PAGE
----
Ahead of the vote on Wednesday, Sen. Susan CollinsSusan CollinsSenators crafting bill to limit deportations under Trump Cornyn: ‘Virtual certainty’ Sessions and Price will be confirmed Trump's wrong to pick Bannon or Sessions for anything MORE (R-Maine) said President Obama couldn’t have made a better choice in his nomination.

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“Mr. Kayatta is an attorney of exceptional intelligence and has demonstrated integrity,” Collins said. “I cannot tell you how highly regarded he is in the Maine legal community.”

Republican Sens. Roy BluntRoy BluntKey Republicans ask Trump to keep on NIH director Overnight Defense: Trump reportedly picking Mattis for Defense chief Dem senator: Petraeus would have ‘real challenge’ on confirmation MORE (Mo.), James InhofeJames InhofeFeds to consider renewed protections for bird species Trump’s nominees may face roadblocks ‘Covert propaganda’ in federal rulemaking MORE (Okla.), Tim ScottTim ScottSenate passes college anti-Semitism bill The Hill's 12:30 Report 115th Congress will be most racially diverse in history MORE (S.C.), Mitch McConnellMitch McConnellDriverless car industry embraces Trump’s Transportation pick Trump flirts with Dems for Cabinet Lawmakers eye early exit from Washington MORE (Ky.), Richard Shelby (Ala.), Marco RubioMarco RubioThe ignored question: What does the future Republican Party look like? Graham to roll out extension of Obama immigration program Trump and Cuba: A murky future MORE (Fla.), John BoozmanJohn BoozmanDeficits could stand in the way of Trump's agenda The untold stories of the 2016 battle for the Senate SENATE: Republicans defy odds to keep majority MORE (Ark.), Rand PaulRand PaulGOP rep: Trump has 'extra-constitutional' view of presidency The ignored question: What does the future Republican Party look like? Rand Paul skeptical about Romney as secretary of State MORE (Ky.), Jeff SessionsJeff SessionsTrump’s White House is a step backward in racial progress The people have spoken: Legalizing cannabis is good Republican policy GOP rep: Trump has 'extra-constitutional' view of presidency MORE (Ala.), James Risch (Idaho), Tom CoburnTom CoburnWill Trump back women’s museum? Don't roll back ban on earmarks Ryan calls out GOP in anti-poverty fight MORE (Okla) and David VitterDavid VitterPoll: Republican holds 14-point lead in Louisiana Senate runoff Louisiana dishes last serving of political gumbo Trump tweets about flag burning, setting off a battle MORE (La.) voted against Kayatta's confirmation.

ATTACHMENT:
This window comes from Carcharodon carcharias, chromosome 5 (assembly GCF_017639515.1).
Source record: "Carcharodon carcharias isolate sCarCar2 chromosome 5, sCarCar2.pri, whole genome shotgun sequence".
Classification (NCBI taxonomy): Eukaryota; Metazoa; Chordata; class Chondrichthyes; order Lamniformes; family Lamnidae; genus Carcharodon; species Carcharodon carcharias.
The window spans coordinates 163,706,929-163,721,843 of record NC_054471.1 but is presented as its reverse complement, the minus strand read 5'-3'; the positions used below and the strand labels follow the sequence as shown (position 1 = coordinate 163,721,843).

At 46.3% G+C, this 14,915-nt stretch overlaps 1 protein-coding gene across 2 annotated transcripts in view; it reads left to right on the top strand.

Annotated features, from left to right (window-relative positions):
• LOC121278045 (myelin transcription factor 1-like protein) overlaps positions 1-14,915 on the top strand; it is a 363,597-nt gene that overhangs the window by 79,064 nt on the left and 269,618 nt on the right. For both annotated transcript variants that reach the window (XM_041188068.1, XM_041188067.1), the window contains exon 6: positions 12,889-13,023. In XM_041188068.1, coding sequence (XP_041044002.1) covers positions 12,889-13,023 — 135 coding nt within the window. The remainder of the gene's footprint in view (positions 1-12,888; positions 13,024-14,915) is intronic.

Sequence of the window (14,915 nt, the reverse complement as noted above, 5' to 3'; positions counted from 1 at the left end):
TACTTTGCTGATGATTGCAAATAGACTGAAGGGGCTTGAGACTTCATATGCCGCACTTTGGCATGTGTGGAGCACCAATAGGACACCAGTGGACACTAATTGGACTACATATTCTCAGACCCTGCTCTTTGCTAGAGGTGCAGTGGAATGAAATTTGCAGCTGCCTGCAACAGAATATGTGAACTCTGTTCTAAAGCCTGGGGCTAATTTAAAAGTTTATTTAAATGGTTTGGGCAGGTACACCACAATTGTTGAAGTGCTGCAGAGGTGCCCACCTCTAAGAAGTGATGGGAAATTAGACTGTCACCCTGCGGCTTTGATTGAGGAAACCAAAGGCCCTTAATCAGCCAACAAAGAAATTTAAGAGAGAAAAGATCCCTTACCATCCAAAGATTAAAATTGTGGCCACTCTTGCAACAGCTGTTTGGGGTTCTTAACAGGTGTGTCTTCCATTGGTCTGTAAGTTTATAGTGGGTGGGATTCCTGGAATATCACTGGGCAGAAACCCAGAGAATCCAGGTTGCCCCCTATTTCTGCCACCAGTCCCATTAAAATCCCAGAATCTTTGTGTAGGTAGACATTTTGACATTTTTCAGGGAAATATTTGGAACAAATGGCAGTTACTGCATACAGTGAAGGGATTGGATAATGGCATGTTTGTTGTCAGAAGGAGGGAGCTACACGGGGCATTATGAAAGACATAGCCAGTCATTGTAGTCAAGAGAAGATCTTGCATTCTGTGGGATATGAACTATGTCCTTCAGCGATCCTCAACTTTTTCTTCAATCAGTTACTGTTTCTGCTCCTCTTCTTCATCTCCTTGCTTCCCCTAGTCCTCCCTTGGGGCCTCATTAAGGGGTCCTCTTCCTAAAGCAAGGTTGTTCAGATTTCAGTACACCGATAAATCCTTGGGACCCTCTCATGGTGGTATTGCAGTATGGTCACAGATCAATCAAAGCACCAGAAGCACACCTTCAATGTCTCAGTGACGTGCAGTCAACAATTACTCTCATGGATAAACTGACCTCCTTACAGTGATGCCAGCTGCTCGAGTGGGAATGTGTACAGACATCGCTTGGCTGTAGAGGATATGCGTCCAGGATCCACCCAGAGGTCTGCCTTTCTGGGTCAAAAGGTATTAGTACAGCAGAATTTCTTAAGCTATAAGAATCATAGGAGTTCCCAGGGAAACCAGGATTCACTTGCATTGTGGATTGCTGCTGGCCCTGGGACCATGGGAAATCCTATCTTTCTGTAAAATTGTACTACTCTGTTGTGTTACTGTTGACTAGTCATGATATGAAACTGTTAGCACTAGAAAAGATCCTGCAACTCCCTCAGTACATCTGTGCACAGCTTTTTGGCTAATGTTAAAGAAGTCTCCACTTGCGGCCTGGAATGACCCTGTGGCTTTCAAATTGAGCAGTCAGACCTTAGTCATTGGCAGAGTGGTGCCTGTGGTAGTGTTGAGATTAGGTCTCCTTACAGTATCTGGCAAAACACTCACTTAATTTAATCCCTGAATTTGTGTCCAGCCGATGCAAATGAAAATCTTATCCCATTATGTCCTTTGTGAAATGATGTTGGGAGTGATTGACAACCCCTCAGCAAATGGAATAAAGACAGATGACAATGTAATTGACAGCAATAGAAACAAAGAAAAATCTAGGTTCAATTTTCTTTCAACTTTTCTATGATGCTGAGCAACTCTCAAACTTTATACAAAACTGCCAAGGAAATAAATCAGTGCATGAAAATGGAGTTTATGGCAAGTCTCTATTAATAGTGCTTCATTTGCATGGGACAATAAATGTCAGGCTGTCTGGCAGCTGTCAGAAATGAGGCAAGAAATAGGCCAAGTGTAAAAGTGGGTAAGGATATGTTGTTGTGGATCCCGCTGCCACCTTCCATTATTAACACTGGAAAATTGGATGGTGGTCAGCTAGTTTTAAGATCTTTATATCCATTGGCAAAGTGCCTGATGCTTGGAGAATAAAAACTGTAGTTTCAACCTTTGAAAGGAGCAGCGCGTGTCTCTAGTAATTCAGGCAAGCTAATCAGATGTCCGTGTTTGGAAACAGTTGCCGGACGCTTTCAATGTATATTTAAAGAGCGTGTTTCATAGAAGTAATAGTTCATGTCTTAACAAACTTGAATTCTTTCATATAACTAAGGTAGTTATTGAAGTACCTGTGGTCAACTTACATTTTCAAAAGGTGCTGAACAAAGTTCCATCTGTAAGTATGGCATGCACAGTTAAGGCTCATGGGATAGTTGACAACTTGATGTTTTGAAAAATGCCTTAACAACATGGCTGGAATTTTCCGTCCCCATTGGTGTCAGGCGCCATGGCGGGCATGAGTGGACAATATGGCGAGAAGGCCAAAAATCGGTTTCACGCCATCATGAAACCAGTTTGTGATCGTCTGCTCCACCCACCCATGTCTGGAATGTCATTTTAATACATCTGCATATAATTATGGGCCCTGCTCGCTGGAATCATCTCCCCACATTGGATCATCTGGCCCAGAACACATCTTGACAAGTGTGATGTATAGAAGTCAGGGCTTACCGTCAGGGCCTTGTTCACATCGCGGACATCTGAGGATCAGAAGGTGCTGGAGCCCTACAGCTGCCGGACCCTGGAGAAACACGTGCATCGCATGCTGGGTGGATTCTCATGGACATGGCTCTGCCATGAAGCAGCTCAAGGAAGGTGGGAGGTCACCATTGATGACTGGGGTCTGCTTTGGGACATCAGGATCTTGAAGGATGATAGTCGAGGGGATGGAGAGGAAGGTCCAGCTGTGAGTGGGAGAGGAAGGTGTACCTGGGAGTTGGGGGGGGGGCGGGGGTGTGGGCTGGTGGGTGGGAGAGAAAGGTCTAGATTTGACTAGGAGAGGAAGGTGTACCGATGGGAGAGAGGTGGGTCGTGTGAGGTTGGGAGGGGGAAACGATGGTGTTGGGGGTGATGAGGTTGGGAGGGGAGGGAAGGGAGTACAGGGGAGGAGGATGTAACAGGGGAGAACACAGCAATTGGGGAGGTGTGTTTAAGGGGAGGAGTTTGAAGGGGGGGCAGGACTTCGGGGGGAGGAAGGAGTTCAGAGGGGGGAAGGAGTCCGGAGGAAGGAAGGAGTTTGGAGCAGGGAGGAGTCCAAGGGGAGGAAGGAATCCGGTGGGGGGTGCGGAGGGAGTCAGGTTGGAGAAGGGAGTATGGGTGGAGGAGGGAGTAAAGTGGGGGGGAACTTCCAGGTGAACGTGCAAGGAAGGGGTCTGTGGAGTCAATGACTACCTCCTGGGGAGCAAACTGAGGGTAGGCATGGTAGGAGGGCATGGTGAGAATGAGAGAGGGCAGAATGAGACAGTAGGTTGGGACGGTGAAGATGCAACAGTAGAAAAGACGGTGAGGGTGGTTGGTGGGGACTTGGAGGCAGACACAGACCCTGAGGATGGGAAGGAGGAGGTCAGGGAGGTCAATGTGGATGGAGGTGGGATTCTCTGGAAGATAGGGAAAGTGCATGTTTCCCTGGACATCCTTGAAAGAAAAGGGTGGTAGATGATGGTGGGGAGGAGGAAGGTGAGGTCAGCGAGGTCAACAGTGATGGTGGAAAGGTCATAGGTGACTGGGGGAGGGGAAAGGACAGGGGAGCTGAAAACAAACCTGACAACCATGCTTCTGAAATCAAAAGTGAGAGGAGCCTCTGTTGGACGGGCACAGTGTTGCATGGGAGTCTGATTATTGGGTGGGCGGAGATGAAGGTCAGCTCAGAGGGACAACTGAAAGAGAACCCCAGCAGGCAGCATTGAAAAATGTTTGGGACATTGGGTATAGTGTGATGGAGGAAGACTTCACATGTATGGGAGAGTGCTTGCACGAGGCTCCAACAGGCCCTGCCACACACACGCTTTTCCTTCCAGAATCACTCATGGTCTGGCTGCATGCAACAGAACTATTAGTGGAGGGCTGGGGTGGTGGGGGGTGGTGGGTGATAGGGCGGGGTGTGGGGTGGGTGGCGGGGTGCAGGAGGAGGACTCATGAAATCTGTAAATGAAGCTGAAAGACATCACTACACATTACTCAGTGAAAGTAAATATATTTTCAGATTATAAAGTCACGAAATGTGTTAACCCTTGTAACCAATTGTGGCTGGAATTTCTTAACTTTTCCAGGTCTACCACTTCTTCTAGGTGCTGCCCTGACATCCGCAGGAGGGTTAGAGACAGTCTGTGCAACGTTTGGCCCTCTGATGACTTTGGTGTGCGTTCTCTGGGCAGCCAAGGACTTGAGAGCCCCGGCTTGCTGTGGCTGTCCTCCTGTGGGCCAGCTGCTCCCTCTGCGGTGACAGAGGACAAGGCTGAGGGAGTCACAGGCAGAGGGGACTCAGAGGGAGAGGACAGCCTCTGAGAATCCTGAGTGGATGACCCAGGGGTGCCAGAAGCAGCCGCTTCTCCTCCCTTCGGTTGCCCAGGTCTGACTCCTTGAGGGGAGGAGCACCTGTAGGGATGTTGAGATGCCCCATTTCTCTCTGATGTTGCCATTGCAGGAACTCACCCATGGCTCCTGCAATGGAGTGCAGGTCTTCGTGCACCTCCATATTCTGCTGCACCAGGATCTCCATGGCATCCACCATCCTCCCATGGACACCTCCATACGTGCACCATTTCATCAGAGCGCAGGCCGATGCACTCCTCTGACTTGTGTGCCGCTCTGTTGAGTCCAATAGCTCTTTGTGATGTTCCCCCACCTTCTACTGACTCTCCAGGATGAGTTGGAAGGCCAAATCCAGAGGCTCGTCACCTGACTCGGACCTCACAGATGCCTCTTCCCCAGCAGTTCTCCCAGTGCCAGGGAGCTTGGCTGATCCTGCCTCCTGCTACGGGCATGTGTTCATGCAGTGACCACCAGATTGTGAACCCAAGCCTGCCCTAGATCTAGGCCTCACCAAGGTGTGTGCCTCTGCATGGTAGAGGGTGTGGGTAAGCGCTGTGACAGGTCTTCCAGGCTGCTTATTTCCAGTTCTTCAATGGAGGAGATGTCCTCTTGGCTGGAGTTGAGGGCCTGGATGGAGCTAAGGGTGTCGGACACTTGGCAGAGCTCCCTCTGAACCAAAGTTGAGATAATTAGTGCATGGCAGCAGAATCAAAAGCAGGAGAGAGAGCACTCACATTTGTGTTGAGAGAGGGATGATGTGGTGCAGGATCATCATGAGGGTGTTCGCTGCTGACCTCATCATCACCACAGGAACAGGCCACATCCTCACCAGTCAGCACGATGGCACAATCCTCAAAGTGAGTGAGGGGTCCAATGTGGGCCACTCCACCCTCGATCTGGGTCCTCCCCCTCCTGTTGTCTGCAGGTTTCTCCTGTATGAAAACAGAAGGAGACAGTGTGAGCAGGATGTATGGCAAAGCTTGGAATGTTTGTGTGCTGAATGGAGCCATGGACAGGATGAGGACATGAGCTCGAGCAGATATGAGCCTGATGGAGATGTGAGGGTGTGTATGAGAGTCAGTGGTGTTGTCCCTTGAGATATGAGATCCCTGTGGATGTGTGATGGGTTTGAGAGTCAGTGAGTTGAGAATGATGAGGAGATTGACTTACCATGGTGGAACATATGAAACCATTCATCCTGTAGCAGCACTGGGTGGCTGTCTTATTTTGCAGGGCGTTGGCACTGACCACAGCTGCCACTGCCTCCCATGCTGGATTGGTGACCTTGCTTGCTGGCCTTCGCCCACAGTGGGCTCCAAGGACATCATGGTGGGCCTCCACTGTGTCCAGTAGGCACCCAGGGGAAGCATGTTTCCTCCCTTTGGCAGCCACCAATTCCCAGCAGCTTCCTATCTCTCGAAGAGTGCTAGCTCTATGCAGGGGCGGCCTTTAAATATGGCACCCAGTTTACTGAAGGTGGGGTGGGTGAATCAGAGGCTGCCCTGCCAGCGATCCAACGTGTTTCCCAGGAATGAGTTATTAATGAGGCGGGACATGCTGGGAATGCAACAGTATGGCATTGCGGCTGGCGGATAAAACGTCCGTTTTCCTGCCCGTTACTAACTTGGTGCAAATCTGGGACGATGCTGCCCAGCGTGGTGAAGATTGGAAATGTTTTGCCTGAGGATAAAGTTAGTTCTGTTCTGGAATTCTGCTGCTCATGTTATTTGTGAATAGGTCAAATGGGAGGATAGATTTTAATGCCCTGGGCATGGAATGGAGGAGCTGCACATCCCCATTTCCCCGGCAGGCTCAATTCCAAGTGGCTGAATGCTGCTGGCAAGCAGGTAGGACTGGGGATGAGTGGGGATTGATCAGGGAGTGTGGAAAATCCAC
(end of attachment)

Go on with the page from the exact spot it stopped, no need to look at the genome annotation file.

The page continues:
Collins said Kayatta’s nomination was held up last year because of “election year politics.”

Senate Judiciary Committee Chairman Patrick LeahyPatrick LeahyPassing US-Canada preclearance would improve security and economy GOP wants to move fast on Sessions Senate Dems pan talk of short-term spending bill MORE (D-Vt.) apologized for the delay, but added that the committee moved Kayatta’s nomination quickly.

“I am sorry that it has taken so long,” Leahy said. “I’m glad he’ll finally receive a vote.”

Leahy said partisan delays on judicial nominations have hurt the "integrity" and “politicized” the courts.